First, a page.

One of many classic motifs in psychological thriller is the intrigue that a perpetrator creates to drive a rich but lonely woman who trusts him mad or into suicide, because he hopes to get hold of her fortune. Relevant film examples are Lady Alquist's House (1944), A Dead Plays the Piano (1961) and Lullaby for a Corpse (1964). The film The Night of a Thousand Eyes (1973) offers an unusual variation on this motif , in which the alleged victim turns out to be the murderer herself. Another variation is the film Witness of Murder (1954), in which the main character is supposed to be driven insane in order to become implausible as a witness to a crime.
Other psychological thrillers focus on the perceptions and feelings of a woman who fears that a person she has previously trusted is planning her death. This suspicion proves to be justified e.g. B. in the films You are still alive 105 minutes (1948), Deceived (1991) and Fear - When love is scary (1996). Occasionally it also turns out that the suspicion was unfounded, e.g. B. Suspected (1941).
The political thriller differs from the classic thriller in that the plot of the story deals with entanglements at the state level, with terrorist attacks , espionage or the criminal machinations of state institutions or their representatives. This is done by incorporating fictional political events that take place in existing or fictional countries. The events presented sometimes refer to real political events in the past.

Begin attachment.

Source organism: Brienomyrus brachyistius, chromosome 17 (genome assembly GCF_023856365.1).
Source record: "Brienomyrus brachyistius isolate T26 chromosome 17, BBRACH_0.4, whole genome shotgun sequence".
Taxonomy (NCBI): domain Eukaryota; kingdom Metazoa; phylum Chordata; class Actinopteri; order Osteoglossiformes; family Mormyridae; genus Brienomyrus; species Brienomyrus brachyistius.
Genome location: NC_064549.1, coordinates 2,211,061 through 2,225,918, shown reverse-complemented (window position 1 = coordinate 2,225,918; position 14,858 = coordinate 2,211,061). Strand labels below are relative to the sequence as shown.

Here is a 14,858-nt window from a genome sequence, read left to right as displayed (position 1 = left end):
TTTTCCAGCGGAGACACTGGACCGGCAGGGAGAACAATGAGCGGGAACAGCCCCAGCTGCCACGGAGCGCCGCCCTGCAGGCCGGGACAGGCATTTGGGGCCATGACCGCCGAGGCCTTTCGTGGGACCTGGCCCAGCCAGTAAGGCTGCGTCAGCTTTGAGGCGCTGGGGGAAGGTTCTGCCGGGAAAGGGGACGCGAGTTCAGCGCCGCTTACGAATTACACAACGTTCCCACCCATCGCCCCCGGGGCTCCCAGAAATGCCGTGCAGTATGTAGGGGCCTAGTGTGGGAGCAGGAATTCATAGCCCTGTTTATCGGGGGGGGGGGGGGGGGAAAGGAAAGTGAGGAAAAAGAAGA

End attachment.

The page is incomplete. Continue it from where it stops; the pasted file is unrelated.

The political thriller film genre had its heyday in the late 1960s and 1970s, particularly in France and Italy. Here especially true Costa-Gavras with the movies Z (1968), State of Siege (1972) and Missing (1982) as the protagonist of this genre. In Italy it was the combination of Mafia and politics that led to films like Francesco Rosi's Who Shot Salvatore G.? (1962) and Damiano Damiani's The Day of the Owl (1967) inspired. The three days of the Condor (1975) and I for Ikarus , (1979) are already considered classics . More recently, there are JFK - Tatort Dallas (1991) and Thirteen Days (2000) as well as the multiple award-winning films Hotel Ruanda (2004) and The Ghostwriter (2010).